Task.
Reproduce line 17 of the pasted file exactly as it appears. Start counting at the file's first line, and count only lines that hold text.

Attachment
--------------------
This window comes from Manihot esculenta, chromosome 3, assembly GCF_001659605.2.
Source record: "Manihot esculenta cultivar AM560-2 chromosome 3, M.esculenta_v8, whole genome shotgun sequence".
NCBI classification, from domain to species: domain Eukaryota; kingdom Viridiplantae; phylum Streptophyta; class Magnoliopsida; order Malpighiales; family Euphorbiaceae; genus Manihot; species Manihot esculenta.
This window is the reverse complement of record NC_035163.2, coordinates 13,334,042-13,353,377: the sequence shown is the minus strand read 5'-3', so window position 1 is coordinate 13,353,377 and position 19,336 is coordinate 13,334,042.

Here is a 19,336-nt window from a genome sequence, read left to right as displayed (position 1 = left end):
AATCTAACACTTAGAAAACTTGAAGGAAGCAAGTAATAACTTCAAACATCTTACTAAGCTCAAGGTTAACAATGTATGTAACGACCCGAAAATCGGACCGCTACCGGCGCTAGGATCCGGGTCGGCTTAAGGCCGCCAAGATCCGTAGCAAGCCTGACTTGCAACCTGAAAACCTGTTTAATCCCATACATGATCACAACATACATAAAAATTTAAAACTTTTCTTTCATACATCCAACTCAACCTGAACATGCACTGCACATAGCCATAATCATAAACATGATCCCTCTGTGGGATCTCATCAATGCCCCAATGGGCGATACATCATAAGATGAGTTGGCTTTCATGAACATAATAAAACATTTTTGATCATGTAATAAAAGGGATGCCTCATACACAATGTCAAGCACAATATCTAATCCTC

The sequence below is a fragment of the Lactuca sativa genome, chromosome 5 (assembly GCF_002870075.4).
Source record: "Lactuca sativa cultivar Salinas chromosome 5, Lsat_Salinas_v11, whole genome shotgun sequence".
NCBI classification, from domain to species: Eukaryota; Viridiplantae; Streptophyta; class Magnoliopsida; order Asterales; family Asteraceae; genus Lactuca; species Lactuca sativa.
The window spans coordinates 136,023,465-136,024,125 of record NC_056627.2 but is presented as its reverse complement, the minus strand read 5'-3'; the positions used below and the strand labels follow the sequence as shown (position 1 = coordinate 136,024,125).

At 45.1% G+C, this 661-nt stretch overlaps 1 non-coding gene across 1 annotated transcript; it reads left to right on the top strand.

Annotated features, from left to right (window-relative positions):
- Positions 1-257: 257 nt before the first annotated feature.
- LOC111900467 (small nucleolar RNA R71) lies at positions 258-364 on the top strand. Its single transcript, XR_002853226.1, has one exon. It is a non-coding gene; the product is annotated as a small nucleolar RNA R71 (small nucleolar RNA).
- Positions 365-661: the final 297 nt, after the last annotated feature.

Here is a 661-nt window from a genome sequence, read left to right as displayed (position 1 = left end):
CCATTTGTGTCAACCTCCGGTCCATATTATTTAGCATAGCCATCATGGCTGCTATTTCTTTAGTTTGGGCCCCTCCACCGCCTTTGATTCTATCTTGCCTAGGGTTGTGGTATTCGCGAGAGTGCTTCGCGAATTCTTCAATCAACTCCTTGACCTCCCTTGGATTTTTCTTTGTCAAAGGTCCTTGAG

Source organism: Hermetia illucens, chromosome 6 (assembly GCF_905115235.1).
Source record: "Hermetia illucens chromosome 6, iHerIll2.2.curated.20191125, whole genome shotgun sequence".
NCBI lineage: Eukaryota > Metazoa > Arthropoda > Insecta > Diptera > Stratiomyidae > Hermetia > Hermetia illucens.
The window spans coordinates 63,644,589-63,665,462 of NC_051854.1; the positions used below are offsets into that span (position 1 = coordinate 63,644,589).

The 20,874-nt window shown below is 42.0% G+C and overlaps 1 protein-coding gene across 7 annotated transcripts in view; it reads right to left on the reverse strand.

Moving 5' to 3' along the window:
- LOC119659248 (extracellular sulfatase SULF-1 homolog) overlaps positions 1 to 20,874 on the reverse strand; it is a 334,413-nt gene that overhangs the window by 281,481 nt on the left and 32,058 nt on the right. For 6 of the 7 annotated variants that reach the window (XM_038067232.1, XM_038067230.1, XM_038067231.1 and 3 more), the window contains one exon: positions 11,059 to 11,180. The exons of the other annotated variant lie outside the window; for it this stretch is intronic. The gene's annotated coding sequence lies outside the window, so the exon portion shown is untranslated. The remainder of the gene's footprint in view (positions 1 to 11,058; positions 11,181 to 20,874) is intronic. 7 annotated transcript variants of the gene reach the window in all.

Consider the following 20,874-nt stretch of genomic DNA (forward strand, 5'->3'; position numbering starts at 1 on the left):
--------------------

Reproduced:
CCATTTGTGTCAACCTCCGGTCCATATTATTTAGCATAGCCATCATGGCTGCTATTTCTTTAGTTTGGGCCCCTCCACCGCCTTTGATTCTATCTTGCCTAGGGTTGTGGTATTCGCGAGAGTGCTTCGCGAATTCTTCAATCAACTCCTTGACCTCCCTTGGATTTTTCTTTGTCAAAGGTCCTTGAG